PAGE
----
Boeing approved for foldable wings

777X folding wingtip design gains approval

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Aircraft manufacturer Boeing has won approval from US regulators to produce a new wing design for its new wide-body 777 aircraft that allows the tip to fold vertically when the jet is on the tarmac.

Dubbed the “new Boeing B-777 Folding Wingtip Airplane”, the design aims to make it possible for the aircraft type to operate on taxiways and to airport gates that only accommodate narrower wingspans.

The twin-engine jet will feature a 71.5-metre wingspan when in flight – longer than that of the 747-8 Intercontinental – providing an enormous amount of lift capability. When activated, the wingtips will rise upwards and reduce 777X’s wingspan to 64.5 metres.

Similar to the Dreamliner produced by Boeing, the wing of the 777X will be made of a lightweight carbon composite material.

The US Federal Aviation Administration (FAA) said, “The success of this design feature will likely result in its application to future airplane models.” In an engineering brief on the proposed wing, the FAA said that “information from Boeing states that wingtips will be extended as soon as feasible prior to the runway end along a taxiway parallel to a runway for takeoff, and prior to entering the taxiway system on landing”.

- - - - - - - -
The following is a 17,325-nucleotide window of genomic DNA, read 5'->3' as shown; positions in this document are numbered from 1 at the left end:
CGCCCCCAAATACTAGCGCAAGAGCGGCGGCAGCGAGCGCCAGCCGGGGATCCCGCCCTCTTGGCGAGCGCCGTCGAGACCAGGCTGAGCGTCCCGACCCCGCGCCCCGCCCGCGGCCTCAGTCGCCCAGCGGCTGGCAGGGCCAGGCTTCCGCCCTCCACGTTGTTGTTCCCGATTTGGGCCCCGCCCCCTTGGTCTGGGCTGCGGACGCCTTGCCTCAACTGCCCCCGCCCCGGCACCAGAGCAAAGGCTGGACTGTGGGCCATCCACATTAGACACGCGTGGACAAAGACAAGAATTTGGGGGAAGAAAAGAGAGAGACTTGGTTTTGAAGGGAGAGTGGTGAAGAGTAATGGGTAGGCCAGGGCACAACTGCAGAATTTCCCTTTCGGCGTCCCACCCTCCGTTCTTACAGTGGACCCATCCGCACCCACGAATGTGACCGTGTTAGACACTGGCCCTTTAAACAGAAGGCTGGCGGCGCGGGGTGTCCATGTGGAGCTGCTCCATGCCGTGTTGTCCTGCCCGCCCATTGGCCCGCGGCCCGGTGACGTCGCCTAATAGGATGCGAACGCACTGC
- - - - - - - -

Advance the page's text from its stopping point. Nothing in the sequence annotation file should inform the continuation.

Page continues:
Last year, Boeing’s Chief Project Engineer of the 777X, Terry Beezhold, said the aeroplane will be “the most efficient twin-jet aircraft ever developed in commercial history”.

Beezhold said the folding wing will enable airlines to operate at any airport, at any gate that today’s 777 can service.

“From the very beginning, we focused on the safety for the folding wingtip. We approached it with the same way we approach any of our flight control system design,” Beezhold added.

“We think about the redundancy of the actual fold mechanism, some of the locking pins, the latches, that we have a primary and secondary latch system. We have multiple layers of redundancy and layers of protection to ensure that the folding wingtip always remains extended in flight and only folds when it is commanded.”

The 777X is expected to make its first test flight in early 2019 and enter commercial service by the end of the same year. Boeing has more than 320 777X aircraft orders to date, with customers including Cathay Pacific, Qatar Airways, Etihad Airways, ANA, United and launch customer, Emirates, which has 150 units on backorder.

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